04 October 2021 The effects of wearing face masks on the body and brain of young adults

Mock-up with the two types of face masks implemented in the experiment and the biophotonics probes on the forehead of the mannequin. ©ICFO

In a study published in PNAS, researchers report on measuring hemodynamics and oxygenation of the brain’s microvasculature to see if the use of face masks could have a certain effect on the amount of oxygen reaching the brain. The Covid-19 pandemic has altered our daily lives considerably. From an almost complete halt in international travel for an entire year to the redefinition of remote work, we were obliged to readjust our routines and adopt new habits. As the pandemic evolves and successive numbers of waves follow, where there have been peaks in cases, some measures have been relaxed, while others have been ruled out. But there is one thing that seems to stick around for now: the use of face masks.

Following the first months of the pandemic, many governments started to require the mandatory use of face masks in public areas, attempting to mitigate the transmission and ease the consequences of the disease. But some questions arose. Do those measures entail a risk? Were there adverse effects of wearing face masks? Some of these questions are, nowadays, still under discussion.


Studying brain hemodynamics and oxygenation

To address some of these questions, ICFO researchers Jonas Fischer and Lisa Kobayashi Frisk, led by ICREA Prof. at ICFO Turgut Durduran, collaborated with the University Hospital in Zurich and the Hospital de la Santa Creu i Sant Pau, aiming to shed some light on the potential effects of face masks. Using two non-invasive infrared bio-photonic technologies, they decided to measure the hemodynamics and oxygenation of the brain’s microvasculature to see if the use of face masks could have a certain effect on the amount of oxygen reaching the brain. The results have been published this week in the journal Proceedings of the Natural Academy of Sciences. The team recruited a group of young and healthy adults as participants, who sat on a chair and read a scientific article, first without a mask and then wearing a mask. They tried both surgical and FFP2 face masks.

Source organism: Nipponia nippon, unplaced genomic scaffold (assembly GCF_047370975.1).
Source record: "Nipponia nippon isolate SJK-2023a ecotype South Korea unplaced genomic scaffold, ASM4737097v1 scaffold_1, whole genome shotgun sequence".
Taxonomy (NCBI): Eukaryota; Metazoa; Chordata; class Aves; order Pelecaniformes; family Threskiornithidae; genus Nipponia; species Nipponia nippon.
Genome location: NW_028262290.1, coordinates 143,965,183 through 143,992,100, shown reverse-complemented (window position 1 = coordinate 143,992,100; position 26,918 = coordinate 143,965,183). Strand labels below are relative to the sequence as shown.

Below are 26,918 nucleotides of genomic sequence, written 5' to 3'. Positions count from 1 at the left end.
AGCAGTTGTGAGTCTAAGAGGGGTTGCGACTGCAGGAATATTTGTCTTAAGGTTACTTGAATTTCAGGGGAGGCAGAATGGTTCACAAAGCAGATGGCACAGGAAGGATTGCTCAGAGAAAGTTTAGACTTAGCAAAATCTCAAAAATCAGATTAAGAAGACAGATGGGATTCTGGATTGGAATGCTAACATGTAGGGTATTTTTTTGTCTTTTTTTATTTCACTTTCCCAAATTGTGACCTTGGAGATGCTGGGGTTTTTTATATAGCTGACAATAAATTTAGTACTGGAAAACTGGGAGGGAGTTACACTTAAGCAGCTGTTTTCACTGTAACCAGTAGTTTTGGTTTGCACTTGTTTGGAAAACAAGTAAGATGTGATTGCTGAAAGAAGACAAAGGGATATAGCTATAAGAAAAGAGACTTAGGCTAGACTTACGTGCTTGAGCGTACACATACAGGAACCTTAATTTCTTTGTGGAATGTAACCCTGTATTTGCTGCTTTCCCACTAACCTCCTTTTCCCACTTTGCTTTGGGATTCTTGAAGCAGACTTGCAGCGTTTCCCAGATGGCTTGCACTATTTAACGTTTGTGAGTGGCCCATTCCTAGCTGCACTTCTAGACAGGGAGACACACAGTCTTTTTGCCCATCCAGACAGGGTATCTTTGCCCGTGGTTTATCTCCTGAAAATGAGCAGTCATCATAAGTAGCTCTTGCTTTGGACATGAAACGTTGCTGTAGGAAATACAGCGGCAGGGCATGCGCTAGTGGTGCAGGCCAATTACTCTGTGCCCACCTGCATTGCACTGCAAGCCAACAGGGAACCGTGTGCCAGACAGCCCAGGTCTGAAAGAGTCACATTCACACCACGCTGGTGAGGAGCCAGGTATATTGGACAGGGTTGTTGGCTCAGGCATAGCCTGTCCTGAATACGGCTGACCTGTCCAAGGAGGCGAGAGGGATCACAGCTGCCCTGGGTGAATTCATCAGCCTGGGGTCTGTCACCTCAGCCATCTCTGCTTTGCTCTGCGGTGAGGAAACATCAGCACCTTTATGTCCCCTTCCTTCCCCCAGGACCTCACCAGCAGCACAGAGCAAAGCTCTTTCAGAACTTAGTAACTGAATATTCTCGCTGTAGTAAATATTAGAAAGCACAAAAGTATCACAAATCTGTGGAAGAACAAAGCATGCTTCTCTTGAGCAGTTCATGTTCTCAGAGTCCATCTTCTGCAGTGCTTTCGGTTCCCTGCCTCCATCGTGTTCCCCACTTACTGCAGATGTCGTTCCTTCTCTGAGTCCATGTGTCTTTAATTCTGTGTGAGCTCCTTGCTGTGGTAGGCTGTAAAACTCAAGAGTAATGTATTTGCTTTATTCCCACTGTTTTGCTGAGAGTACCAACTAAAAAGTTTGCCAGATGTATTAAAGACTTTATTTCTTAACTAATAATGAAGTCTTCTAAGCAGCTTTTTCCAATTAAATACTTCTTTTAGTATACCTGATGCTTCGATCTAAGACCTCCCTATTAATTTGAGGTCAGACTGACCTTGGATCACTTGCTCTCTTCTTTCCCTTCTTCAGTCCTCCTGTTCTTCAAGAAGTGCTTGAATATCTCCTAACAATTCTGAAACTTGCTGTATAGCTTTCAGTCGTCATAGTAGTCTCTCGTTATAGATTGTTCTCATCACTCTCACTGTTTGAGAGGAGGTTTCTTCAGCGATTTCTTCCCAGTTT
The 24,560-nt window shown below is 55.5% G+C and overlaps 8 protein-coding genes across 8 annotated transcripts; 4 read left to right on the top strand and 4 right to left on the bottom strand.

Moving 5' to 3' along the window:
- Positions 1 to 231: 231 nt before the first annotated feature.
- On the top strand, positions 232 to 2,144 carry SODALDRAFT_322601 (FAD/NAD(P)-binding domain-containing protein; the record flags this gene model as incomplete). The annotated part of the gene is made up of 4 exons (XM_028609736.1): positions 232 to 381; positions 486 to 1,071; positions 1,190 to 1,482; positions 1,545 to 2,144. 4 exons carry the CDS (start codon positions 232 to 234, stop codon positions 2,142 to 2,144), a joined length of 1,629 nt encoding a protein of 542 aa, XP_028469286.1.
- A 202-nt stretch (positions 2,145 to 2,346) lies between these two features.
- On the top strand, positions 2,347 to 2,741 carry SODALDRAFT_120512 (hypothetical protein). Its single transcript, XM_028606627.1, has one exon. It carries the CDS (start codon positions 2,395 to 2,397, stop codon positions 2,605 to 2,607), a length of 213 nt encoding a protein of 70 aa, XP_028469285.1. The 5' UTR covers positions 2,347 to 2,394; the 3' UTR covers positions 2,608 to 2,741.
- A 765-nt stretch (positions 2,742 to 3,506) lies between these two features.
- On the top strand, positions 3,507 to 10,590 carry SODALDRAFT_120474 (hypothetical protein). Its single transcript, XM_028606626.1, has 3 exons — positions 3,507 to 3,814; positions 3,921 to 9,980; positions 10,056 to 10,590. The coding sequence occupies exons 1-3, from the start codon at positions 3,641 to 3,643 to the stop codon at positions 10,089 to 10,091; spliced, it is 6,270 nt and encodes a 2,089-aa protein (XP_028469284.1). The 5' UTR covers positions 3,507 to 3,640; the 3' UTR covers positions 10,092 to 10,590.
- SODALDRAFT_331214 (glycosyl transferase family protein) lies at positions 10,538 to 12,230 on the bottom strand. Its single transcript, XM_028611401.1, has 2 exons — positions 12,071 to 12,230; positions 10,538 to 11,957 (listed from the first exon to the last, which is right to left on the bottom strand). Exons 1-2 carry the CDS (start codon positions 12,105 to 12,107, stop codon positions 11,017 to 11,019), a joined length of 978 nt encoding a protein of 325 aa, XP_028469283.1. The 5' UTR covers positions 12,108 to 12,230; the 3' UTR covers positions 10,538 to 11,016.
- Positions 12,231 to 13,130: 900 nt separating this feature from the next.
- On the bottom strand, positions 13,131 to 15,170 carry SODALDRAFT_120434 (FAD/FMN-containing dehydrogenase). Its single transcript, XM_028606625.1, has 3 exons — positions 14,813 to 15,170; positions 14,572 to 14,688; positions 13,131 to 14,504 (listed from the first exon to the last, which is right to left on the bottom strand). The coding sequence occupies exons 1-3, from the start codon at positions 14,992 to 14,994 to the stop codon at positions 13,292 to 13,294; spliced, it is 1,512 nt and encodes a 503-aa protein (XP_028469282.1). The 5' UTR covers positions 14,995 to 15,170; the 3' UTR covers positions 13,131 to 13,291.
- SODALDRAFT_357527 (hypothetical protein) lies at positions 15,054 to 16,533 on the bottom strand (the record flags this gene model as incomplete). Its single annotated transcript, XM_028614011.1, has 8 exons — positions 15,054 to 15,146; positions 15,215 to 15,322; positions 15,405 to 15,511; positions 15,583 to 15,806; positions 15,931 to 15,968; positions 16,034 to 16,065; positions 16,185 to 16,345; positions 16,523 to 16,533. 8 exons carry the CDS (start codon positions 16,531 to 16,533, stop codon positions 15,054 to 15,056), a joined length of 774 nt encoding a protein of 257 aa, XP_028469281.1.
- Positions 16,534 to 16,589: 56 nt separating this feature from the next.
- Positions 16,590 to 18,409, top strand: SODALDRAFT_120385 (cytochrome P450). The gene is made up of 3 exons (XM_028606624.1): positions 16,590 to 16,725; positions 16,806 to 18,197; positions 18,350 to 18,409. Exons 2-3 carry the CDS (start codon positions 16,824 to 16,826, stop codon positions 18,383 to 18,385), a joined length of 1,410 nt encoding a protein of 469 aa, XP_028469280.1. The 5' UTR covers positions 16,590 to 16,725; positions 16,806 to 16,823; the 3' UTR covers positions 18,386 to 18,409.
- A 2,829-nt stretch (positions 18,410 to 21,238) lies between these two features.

By placing two probes on their foreheads while the participants read they measured the changes in blood flow, oxygenation, and oxygen metabolism of the brain, using two non-invasive, near-infrared, bio-photonic technologies known as diffuse correlation spectroscopy (DCS) and time-resolved near-infrared spectroscopy (TR-NIRS). They also measured the general functioning of the body, such as the heart-rate, the respiration rate and the amount of oxygen and carbon dioxide in the body.


Small changes, similar to daily life activities

After monitoring the brain, they processed the data and carried out statistical analyses to see if there were any changes in the signals, analyzing both sets: with and without face masks. The researchers did not observe any changes in the oxygen and carbon dioxide levels of the body, but they found small but statistically significant changes in the amount of oxygen and blood flow of the brain, with both types of face masks. But, the researchers concluded that these observed changes in the brain are comparable to those that occur when doing any other daily life activity, like hearing a sound, seeing someone moving around, or ducking to tie your shoelaces.

The team underlines that their protocol might be useful to further investigate the effects of wearing face masks in other types of populations, such as elderly people, children, patients with pre-existing respiratory conditions, or when carrying out critical tasks. They also remark that the use of face masks could affect the neuro-imaging or monitoring studies, and that in those cases their use should either be avoided or the subjects should be closely monitored.

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